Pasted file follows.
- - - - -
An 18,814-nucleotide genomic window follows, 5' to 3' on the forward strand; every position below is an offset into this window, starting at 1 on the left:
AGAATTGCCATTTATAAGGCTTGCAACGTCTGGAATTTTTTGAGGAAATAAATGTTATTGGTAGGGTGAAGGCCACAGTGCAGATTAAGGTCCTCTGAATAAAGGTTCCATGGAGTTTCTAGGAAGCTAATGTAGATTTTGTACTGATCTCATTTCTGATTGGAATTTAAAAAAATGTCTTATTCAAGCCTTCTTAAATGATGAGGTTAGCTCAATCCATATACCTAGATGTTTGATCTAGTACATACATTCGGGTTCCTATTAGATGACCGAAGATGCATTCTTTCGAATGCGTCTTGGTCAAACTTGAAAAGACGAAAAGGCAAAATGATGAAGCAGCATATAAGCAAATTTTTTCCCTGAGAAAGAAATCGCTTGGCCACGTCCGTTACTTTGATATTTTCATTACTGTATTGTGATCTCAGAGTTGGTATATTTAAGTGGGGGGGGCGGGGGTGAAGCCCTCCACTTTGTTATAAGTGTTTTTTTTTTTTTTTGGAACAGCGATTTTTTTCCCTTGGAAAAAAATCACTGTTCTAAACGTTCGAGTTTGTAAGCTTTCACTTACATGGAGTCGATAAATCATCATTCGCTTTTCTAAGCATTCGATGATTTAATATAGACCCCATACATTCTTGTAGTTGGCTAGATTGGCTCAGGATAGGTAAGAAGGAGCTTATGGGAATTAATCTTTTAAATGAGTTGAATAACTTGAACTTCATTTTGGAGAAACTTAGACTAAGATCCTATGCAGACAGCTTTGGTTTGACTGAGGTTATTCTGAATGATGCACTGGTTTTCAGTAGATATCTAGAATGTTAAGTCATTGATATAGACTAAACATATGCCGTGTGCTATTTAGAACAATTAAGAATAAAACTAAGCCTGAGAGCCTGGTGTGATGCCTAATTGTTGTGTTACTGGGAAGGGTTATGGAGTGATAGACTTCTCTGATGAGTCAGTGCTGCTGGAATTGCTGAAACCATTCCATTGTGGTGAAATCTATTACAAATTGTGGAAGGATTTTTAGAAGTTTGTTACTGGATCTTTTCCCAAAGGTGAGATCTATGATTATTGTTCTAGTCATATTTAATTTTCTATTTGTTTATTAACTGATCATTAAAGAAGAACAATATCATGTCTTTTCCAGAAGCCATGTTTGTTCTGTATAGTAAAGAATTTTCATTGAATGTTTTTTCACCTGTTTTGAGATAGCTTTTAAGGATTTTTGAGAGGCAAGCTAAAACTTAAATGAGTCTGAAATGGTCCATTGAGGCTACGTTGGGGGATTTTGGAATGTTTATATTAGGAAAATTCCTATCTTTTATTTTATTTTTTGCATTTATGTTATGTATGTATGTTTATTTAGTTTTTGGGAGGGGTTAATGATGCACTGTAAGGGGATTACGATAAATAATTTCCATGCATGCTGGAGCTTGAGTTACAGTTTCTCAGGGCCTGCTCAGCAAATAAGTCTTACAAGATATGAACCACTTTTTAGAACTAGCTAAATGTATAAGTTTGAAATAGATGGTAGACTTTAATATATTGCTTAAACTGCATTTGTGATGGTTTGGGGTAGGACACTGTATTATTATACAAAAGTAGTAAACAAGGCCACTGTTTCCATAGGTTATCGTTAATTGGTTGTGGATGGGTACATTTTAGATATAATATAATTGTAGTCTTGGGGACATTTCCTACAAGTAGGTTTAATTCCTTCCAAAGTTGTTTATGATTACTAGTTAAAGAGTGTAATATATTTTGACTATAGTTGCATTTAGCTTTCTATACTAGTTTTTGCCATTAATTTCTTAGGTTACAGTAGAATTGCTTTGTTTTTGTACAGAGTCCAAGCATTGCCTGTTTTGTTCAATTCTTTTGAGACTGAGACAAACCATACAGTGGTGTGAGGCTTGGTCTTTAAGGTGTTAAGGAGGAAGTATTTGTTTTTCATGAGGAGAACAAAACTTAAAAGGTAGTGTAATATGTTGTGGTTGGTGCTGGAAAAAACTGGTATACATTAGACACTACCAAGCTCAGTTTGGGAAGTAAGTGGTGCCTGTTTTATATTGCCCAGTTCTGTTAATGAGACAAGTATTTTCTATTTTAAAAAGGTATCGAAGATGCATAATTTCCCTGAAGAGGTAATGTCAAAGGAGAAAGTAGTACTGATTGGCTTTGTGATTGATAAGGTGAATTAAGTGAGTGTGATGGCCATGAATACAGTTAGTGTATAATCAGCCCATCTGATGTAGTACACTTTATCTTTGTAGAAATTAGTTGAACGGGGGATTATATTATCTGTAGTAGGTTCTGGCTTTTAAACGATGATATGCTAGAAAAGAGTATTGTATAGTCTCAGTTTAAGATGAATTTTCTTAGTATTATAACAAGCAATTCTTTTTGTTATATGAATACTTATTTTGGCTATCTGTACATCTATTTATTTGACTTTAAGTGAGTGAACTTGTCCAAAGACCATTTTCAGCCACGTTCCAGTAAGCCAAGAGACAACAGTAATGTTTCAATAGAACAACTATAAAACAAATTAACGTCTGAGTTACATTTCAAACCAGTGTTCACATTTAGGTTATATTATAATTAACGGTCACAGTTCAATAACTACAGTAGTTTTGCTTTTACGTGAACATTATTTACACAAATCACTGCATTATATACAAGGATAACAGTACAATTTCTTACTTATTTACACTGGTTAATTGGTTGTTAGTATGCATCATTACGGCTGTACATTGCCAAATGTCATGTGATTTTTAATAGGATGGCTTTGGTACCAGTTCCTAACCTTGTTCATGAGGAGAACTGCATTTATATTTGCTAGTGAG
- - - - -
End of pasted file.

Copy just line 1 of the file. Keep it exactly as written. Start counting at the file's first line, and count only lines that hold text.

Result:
An 18,814-nucleotide genomic window follows, 5' to 3' on the forward strand; every position below is an offset into this window, starting at 1 on the left: